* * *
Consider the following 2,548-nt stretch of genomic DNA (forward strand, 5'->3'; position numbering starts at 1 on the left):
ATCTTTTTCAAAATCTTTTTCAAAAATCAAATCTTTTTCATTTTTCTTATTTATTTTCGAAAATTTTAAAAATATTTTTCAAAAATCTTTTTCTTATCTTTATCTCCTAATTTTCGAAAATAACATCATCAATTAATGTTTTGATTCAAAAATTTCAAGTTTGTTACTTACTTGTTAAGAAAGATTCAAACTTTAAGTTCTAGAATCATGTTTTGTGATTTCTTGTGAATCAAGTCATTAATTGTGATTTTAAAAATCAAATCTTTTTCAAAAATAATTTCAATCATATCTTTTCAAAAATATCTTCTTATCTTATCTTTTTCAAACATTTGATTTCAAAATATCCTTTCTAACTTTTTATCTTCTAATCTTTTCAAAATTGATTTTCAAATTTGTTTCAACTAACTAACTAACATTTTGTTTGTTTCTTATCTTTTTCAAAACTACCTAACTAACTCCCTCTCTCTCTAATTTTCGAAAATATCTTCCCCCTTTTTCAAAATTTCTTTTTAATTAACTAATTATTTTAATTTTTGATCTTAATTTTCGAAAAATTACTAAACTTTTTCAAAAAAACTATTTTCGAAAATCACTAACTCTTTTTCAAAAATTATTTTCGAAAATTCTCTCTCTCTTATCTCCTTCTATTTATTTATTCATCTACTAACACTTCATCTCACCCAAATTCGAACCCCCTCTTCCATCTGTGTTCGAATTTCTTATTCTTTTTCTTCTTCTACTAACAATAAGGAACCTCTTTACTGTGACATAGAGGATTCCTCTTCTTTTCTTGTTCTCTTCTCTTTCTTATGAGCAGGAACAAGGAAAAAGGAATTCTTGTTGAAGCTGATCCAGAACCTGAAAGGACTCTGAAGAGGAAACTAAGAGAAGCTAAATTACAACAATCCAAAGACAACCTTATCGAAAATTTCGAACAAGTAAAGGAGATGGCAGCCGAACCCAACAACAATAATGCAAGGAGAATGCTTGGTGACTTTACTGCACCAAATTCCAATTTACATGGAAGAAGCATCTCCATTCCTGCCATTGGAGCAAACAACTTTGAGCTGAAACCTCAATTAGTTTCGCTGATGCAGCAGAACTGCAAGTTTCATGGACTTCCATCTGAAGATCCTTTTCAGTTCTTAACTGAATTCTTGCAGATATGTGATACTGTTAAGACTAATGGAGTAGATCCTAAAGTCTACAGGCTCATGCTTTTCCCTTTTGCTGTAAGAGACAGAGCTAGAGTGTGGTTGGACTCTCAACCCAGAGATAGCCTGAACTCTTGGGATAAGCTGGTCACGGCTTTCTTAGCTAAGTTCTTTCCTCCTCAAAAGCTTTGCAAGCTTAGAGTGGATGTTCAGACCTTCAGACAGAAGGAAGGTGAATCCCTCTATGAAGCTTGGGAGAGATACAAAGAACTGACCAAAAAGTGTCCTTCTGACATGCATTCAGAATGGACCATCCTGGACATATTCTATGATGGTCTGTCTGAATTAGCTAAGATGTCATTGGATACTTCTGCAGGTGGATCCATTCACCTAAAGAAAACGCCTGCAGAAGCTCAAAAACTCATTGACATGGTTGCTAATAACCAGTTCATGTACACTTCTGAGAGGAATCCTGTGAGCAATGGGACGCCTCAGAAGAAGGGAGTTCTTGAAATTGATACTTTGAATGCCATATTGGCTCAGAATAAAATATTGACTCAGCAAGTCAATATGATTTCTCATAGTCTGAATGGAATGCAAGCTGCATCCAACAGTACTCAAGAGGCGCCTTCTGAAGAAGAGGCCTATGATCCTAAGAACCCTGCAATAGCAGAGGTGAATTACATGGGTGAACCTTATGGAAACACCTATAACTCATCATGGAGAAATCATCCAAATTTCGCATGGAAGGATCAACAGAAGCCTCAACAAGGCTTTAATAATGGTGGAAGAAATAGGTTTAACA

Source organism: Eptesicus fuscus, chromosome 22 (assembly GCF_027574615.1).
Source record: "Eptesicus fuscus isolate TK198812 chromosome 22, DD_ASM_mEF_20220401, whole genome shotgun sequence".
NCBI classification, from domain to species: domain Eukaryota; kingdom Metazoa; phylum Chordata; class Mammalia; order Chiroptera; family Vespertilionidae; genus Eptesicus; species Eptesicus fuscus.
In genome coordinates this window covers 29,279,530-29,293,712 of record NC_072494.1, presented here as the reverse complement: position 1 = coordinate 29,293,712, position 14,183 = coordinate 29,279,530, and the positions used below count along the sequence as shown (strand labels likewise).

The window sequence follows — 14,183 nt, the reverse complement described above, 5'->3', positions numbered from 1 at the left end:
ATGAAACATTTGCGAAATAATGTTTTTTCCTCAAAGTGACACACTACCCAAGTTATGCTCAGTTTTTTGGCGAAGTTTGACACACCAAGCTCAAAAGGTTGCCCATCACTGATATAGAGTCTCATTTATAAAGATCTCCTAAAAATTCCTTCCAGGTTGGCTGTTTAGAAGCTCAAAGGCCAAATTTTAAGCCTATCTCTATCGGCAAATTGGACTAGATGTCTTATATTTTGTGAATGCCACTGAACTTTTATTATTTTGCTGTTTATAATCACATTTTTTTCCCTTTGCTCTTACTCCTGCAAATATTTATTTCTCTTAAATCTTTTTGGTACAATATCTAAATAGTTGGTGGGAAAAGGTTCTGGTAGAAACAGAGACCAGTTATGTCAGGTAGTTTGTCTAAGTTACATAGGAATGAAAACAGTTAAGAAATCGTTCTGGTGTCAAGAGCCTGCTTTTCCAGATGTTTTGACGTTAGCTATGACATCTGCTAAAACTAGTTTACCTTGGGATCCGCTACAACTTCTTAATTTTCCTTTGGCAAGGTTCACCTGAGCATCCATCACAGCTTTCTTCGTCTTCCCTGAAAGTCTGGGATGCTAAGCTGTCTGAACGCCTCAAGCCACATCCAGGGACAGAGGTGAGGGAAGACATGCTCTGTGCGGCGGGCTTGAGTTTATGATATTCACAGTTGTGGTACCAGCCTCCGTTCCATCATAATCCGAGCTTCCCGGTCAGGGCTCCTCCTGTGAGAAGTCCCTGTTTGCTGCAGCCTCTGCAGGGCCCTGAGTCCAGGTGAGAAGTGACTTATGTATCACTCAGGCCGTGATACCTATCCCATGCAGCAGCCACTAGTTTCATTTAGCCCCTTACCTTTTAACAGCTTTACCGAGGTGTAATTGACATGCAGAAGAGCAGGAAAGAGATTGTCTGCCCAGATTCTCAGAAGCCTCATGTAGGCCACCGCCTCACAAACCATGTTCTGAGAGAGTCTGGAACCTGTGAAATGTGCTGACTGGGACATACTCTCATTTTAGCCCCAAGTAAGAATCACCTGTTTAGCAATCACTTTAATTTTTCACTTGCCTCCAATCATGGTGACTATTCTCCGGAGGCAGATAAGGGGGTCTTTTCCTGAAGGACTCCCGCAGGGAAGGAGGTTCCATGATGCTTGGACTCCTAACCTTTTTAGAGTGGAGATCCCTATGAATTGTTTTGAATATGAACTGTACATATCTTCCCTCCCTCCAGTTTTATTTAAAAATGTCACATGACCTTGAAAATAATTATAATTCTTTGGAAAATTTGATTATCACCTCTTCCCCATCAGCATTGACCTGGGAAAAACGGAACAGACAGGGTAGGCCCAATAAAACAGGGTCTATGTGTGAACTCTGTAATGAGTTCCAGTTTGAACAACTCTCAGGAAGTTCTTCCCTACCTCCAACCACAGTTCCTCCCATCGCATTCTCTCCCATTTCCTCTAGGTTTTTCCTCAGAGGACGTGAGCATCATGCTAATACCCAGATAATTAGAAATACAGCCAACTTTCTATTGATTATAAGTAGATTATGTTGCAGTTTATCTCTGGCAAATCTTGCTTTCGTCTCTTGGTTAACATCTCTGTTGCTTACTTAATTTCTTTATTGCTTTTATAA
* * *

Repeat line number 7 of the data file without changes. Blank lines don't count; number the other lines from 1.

The window sequence follows — 14,183 nt, the reverse complement described above, 5'->3', positions numbered from 1 at the left end: